Long Island Environmental Conservation Committee Chair Robert K. Sweeney joined the AG, Eric Schneiderman in proposing the ‘first-in-the-nation' legislation that bans a form of plastic pollution that they say is an emerging threat to New York’s Great Lakes and other bodies of water.
Micro-beads have commonly been used as exfoliants in skin care scrubs, shower gels and soaps. These abrasives then get rinsed down the drain and are not able to be filtered out at sewage treatment plants.
Now, L’Oréal says it has been aware of possible concerns about the environmental impact of the polyethylene beads in its scrubs for some time and the Group’s research team has examined the issue and decided to gradually phase them out.
Phasing out could be harder than initially thought
However; the cosmetics giant says phasing out the ingredient will be a complex process.
"It requires the analysis & identification of viable alternative(s) that can meet many criteria (including human & environmental safety, efficacy, sustainable sourcing of the raw material and overall costs)," reps said in a statement yesterday.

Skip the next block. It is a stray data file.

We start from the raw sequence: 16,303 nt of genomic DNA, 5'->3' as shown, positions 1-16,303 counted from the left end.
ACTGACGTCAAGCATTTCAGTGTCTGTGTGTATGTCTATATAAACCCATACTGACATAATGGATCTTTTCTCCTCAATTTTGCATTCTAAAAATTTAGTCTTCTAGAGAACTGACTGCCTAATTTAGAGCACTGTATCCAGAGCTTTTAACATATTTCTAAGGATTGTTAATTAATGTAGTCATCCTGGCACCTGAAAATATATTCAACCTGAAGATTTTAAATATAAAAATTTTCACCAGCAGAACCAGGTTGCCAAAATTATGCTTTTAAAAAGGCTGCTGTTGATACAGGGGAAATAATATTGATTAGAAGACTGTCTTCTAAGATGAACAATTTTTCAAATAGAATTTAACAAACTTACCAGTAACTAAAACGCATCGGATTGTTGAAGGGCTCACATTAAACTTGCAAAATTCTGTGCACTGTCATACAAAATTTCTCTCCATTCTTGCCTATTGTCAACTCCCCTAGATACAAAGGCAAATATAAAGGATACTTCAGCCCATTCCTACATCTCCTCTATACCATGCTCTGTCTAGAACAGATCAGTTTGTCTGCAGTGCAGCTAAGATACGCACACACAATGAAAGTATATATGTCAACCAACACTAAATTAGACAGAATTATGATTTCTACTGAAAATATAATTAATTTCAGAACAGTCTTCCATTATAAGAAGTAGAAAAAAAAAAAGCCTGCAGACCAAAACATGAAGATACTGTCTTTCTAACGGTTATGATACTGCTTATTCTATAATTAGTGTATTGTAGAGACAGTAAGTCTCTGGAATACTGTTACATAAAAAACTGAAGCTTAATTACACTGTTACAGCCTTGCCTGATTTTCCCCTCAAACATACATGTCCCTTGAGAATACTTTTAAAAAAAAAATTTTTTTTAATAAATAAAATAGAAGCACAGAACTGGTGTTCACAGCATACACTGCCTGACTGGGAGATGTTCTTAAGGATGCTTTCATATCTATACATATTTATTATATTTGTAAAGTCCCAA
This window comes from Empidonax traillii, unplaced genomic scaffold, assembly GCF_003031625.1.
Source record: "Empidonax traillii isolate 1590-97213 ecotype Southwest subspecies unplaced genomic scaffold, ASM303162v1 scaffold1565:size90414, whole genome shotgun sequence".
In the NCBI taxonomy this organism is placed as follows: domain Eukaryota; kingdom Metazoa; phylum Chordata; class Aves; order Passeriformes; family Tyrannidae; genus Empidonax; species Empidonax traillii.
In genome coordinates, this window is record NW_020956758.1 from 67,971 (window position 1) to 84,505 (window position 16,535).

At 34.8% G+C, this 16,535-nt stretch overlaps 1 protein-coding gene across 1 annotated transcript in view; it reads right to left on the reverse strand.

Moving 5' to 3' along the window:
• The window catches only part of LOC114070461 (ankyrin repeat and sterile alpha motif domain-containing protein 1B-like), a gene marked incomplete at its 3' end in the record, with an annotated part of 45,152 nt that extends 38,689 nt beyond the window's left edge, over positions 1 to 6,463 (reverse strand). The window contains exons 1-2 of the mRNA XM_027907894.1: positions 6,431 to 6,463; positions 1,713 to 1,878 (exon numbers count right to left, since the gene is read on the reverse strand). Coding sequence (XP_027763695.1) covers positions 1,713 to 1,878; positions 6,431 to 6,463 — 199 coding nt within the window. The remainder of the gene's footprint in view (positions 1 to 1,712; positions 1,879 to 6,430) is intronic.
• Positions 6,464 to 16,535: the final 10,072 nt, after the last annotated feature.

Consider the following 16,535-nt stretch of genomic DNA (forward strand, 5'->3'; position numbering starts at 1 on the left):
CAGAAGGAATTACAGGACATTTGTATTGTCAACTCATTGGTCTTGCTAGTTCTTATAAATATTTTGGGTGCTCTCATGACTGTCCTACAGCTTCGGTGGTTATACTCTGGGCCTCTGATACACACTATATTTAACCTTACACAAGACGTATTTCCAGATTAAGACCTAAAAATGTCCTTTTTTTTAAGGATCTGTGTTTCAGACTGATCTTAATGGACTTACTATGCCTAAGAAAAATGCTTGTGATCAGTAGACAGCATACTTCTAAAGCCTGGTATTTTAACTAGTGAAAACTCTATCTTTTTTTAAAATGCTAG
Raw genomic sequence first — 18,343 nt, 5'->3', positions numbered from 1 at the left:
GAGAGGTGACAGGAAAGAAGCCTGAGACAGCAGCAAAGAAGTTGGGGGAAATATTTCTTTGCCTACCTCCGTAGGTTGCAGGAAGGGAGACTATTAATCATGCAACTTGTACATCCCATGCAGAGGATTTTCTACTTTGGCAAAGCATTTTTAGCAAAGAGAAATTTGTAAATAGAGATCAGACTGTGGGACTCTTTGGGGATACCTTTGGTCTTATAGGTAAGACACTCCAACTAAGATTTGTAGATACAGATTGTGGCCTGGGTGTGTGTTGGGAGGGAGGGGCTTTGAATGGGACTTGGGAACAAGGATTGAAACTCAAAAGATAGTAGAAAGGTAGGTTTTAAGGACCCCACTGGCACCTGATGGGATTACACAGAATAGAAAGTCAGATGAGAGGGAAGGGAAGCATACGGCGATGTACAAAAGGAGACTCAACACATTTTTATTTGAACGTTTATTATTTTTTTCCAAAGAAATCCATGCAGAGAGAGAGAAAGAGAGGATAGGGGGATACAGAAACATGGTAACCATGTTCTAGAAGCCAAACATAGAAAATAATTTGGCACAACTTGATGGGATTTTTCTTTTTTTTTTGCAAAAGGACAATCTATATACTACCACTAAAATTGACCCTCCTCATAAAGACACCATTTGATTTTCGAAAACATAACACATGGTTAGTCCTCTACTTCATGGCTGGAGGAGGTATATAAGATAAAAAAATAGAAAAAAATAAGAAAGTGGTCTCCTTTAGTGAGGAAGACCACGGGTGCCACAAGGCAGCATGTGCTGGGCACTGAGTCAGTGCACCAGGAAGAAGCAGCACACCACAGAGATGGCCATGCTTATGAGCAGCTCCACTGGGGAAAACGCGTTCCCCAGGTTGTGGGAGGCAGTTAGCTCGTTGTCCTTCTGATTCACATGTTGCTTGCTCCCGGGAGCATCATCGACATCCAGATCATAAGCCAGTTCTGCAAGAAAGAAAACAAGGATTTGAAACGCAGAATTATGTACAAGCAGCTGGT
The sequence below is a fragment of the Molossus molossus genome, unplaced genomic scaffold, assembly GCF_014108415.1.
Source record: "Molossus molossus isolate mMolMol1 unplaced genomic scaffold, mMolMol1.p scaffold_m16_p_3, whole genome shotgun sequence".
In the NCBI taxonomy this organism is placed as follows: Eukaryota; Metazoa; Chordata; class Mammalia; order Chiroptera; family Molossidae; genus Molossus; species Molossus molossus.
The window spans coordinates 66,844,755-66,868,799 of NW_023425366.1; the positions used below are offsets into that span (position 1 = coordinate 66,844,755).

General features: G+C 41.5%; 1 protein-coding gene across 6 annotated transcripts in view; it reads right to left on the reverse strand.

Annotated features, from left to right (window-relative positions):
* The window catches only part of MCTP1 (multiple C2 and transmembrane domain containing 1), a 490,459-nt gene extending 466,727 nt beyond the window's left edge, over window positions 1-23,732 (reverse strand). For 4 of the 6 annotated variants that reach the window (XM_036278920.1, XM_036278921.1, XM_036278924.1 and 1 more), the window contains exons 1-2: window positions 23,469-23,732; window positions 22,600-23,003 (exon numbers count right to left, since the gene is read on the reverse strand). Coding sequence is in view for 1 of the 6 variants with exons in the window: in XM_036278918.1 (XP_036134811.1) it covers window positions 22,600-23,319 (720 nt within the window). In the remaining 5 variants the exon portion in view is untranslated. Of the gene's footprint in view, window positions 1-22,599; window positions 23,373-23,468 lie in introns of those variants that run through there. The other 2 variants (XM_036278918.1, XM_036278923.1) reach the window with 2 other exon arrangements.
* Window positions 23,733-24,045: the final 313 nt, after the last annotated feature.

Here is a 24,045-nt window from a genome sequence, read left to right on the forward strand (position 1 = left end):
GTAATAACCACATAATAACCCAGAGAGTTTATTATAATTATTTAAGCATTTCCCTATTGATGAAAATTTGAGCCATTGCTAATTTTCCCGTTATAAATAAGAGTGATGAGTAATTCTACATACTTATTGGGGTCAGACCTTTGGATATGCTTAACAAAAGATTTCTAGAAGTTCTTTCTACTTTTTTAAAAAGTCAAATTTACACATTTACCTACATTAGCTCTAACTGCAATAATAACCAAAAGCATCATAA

L’Oréal is now looking for natural alternatives (for e.g : mineral particles, fruit seeds) that can provide for the same efficacy and safety as before.
"The phasing out will be first achieved for Biotherm (2014) and The Body Shop (2015) before being extended to all the Group’s portfolio in 2017," reps forecasted.
Proposed ban may encourage more companies to take the pledge
This ‘Microbead-Free Waters Act’ proposed aims to prohibit the production, manufacture, distribution and sale in New York of any beauty product, cosmetic or other personal care product containing plastic particles less than 5 millimeters in size.
According to Committee Chair, Sweeney; “When people learn more about this issue, they will be unwilling to sacrifice water quality just to continue to use products with plastic microbeads."
Some of the biggest cosmetic and personal care producers have already made moves to ban them from formulations in a bid to avoid plastic pollution though.
Three leading beauty product manufacturers – Proctor and Gamble, Unilever and Colgate-Palmolive – have all made recent commitments to phase out the use of microbeads in their products.
Other companies, such as Burt’s Bees, have never used these plastics in their products.